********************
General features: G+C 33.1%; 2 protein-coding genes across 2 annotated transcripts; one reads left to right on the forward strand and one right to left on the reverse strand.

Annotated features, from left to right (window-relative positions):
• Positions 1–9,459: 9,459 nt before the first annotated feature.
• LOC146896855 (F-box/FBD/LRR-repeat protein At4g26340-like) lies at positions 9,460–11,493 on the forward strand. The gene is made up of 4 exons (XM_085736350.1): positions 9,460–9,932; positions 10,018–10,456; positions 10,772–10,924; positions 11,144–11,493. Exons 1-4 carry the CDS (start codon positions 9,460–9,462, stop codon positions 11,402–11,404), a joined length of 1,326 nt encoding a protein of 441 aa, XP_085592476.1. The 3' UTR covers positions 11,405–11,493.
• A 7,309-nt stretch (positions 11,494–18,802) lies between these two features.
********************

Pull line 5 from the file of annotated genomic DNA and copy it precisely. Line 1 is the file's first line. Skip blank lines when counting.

• A 7,309-nt stretch (positions 11,494–18,802) lies between these two features.